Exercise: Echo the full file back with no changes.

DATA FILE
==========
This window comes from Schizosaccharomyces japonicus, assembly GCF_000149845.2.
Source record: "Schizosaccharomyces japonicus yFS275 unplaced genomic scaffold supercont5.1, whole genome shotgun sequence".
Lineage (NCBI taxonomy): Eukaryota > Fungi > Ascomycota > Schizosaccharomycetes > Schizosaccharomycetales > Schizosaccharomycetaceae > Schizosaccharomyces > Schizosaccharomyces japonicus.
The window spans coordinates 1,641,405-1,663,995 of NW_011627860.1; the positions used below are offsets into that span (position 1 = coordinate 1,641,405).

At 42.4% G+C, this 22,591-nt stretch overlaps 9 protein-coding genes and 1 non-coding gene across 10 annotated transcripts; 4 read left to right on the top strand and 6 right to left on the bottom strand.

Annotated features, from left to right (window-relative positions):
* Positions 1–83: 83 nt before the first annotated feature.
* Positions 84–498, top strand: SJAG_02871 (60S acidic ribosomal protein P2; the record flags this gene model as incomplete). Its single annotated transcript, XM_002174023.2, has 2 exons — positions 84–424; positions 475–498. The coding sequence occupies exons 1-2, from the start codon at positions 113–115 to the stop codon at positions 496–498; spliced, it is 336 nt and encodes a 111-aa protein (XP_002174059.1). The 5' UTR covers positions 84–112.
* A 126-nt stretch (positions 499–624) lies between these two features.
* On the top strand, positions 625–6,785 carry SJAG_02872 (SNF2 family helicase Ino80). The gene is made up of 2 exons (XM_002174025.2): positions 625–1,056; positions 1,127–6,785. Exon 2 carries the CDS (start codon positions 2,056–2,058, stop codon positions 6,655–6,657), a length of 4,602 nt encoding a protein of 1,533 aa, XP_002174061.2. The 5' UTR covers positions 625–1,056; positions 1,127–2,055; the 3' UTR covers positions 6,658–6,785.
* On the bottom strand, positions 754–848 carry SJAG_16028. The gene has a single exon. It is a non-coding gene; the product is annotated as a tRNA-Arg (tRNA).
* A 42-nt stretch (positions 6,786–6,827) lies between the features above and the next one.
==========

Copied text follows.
This window comes from Schizosaccharomyces japonicus, assembly GCF_000149845.2.
Source record: "Schizosaccharomyces japonicus yFS275 unplaced genomic scaffold supercont5.1, whole genome shotgun sequence".
Lineage (NCBI taxonomy): Eukaryota > Fungi > Ascomycota > Schizosaccharomycetes > Schizosaccharomycetales > Schizosaccharomycetaceae > Schizosaccharomyces > Schizosaccharomyces japonicus.
The window spans coordinates 1,641,405-1,663,995 of NW_011627860.1; the positions used below are offsets into that span (position 1 = coordinate 1,641,405).

At 42.4% G+C, this 22,591-nt stretch overlaps 9 protein-coding genes and 1 non-coding gene across 10 annotated transcripts; 4 read left to right on the top strand and 6 right to left on the bottom strand.

Annotated features, from left to right (window-relative positions):
* Positions 1–83: 83 nt before the first annotated feature.
* Positions 84–498, top strand: SJAG_02871 (60S acidic ribosomal protein P2; the record flags this gene model as incomplete). Its single annotated transcript, XM_002174023.2, has 2 exons — positions 84–424; positions 475–498. The coding sequence occupies exons 1-2, from the start codon at positions 113–115 to the stop codon at positions 496–498; spliced, it is 336 nt and encodes a 111-aa protein (XP_002174059.1). The 5' UTR covers positions 84–112.
* A 126-nt stretch (positions 499–624) lies between these two features.
* On the top strand, positions 625–6,785 carry SJAG_02872 (SNF2 family helicase Ino80). The gene is made up of 2 exons (XM_002174025.2): positions 625–1,056; positions 1,127–6,785. Exon 2 carries the CDS (start codon positions 2,056–2,058, stop codon positions 6,655–6,657), a length of 4,602 nt encoding a protein of 1,533 aa, XP_002174061.2. The 5' UTR covers positions 625–1,056; positions 1,127–2,055; the 3' UTR covers positions 6,658–6,785.
* On the bottom strand, positions 754–848 carry SJAG_16028. The gene has a single exon. It is a non-coding gene; the product is annotated as a tRNA-Arg (tRNA).
* A 42-nt stretch (positions 6,786–6,827) lies between the features above and the next one.